- Press Release Distribution

Water and gender equality

Stanford researchers find installing piped water near homes promotes gender equality and improves well-being in rural Zambia

Water and gender equality
( Water isn't just crucial for life, it's fundamental to increasing opportunities for women and girls in rural areas across the globe. A new Stanford study reveals how bringing piped water closer to remote households in Zambia dramatically improves the lives of women and girls, while also improving economic opportunities, food security and well-being for entire households. The research, recently published in Social Science & Medicine, could spur governments and NGOs to more carefully evaluate the costs and benefits of piped water as an alternative to less accessible communal water sources.

"Switching from the village borehole to piped supply saved almost 200 hours of fetching time per year for a typical household," said study senior author Jenna Davis, a professor of civil and environmental engineering at Stanford and director of Stanford's Program on Water, Health and Development. "This is a substantial benefit, most of which accrued to women and girls."

Globally, about 844 million people live without safe, accessible water for drinking, cooking, cleaning, hygiene and food production - the linchpin of healthy, prosperous communities. Just 12 percent of the rural population in sub-Saharan Africa has water piped to their home. Instead, families collect water from distant, shared sources, with women and girls overwhelmingly responsible for performing the time-consuming and arduous chore of carrying containers that average about 40 pounds each. Dedicating a large chunk of their day to water fetching takes time away from activities such as childcare, housework, hygiene, outside employment, education and leisure.

"Addressing this problem provides the time and water for women and girls to invest in their household's health and economic development, in whatever way they see fit," said lead author James Winter, who recently defended his PhD in civil and environmental engineering at Stanford.

Over the past several decades, national governments and international aid groups have spent hundreds of millions of dollars installing basic water sources, such as wells and handpumps. However, many of these sources are still far from users' homes, resulting in long journeys to fetch water. Previous studies have shown water fetching can harm both mental and physical well-being, while piped water at home can increase water for hygiene and livelihoods, improve food production and decrease infectious disease prevalence. Yet despite this finding, piped water installations in sub-Saharan Africa have increased by a mere 2 percentage points since 2007. Investing resources into high-quality piped water sources that are dramatically closer to rural households could thus be a more effective route to providing safe, accessible and affordable drinking water for all.

For their study, the researchers examined less frequently measured aspects of well-being - including time savings, economic opportunity and nutritional security - that can be gained through increased access to reliable, easily accessible water. To do this, the team followed four rural villages within Zambia's southern province that had similar populations and access to school, markets and health care facilities. Halfway through the study, two of the villages received piped water to their yard, reducing the distance of their water source to just 15 meters.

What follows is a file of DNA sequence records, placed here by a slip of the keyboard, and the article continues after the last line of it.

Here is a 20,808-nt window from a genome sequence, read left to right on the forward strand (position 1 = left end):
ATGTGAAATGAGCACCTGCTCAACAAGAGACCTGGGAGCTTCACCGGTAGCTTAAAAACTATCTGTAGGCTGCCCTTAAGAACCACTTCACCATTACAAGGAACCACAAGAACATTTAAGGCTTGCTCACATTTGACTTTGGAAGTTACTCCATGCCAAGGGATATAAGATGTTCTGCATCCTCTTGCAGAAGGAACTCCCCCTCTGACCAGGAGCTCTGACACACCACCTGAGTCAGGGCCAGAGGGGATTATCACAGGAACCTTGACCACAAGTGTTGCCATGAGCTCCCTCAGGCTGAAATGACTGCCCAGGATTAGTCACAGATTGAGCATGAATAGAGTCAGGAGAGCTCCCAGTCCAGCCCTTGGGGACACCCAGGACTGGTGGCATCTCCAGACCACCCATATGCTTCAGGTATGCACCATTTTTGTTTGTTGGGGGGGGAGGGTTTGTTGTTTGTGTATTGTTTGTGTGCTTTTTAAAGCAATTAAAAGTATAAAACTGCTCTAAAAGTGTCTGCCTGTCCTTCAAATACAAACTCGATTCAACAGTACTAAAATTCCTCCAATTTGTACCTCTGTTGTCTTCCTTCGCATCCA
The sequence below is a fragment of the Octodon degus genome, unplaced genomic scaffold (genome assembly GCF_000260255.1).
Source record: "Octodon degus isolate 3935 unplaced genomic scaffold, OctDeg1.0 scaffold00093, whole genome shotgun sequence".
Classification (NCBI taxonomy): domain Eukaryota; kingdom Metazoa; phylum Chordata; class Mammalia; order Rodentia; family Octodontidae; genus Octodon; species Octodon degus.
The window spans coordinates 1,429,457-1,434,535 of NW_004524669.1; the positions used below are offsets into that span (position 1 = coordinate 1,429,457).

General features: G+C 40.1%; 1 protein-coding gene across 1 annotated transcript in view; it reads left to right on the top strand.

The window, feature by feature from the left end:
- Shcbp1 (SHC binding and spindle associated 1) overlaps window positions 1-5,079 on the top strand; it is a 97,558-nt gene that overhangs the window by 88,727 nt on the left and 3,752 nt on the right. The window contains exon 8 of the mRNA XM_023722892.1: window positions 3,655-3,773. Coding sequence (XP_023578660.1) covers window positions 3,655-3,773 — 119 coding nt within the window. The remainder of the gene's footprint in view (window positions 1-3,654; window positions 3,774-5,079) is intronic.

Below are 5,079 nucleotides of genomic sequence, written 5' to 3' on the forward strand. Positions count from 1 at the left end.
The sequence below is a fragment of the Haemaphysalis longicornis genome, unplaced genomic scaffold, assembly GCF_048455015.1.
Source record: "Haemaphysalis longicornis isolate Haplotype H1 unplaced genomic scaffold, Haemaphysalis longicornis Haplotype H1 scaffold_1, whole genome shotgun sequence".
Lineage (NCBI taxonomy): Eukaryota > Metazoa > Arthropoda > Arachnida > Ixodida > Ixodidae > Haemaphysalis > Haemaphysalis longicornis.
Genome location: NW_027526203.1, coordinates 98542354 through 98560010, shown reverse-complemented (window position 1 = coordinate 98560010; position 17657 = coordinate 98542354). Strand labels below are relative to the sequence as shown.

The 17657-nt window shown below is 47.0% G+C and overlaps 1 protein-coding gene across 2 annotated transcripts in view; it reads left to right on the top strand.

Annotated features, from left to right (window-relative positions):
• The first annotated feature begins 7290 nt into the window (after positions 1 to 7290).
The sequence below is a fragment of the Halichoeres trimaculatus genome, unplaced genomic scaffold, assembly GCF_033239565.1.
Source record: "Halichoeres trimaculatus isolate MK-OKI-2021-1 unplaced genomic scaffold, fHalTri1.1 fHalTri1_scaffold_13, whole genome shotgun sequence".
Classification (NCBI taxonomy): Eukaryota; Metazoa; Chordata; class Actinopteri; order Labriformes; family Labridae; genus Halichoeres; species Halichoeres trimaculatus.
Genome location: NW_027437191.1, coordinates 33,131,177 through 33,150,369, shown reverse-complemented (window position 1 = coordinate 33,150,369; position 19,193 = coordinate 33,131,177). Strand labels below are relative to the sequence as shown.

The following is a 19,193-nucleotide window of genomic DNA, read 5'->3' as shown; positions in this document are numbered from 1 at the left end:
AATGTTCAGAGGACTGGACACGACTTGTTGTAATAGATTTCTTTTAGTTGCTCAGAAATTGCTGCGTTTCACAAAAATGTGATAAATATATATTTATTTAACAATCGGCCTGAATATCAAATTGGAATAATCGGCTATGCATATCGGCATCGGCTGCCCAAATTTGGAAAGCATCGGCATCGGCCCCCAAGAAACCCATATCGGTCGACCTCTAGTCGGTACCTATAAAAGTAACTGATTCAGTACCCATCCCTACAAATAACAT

Each village was surveyed at the beginning, middle and end of the study, with a team of Zambian interviewers conducting a total of 434 household surveys. They collected information on the time spent fetching water, the amount of water used for domestic tasks (cooking and cleaning) and productive uses (watering gardens, brick making or animal husbandry), and the frequency of these activities. A subset of female respondents wore GPS tracking devices to measure walking speeds and distance to water sources. Water meters were used to validate water consumption information.

The researchers found households with piped water spent 80 percent less time fetching water, representing a savings of close to four hours per week. The vast majority of these time savings accrued to women and girls, confirming that females disproportionately benefit from piped water interventions. These time savings were spent gardening, performing other household chores, caring for children or working outside of the home selling products such as fried buns or charcoal. These families also reported being happier, healthier and less worried.

Water consumption, especially for productive purposes, also increased. Households with piped water were over four times more likely to grow a garden, and garden sizes more than doubled over the course of the study. Furthermore, a larger variety of crops were harvested and households reported both selling and consuming this produce, with plans to expand their crop sales in the coming years.

While the accumulated benefits are impressive, they may actually understate the potential time savings of piped water interventions. At the start of the study, households in all four villages lived just a five-minute walk from their primary water source. On average, rural Zambian households spend about double that time walking to their water source, along with additional time waiting in line and filling water containers. The researchers point out that introducing piped water near homes elsewhere in Zambia could save the average rural household 32 hours per month, which is almost twice the amount of time recouped by households in this instance.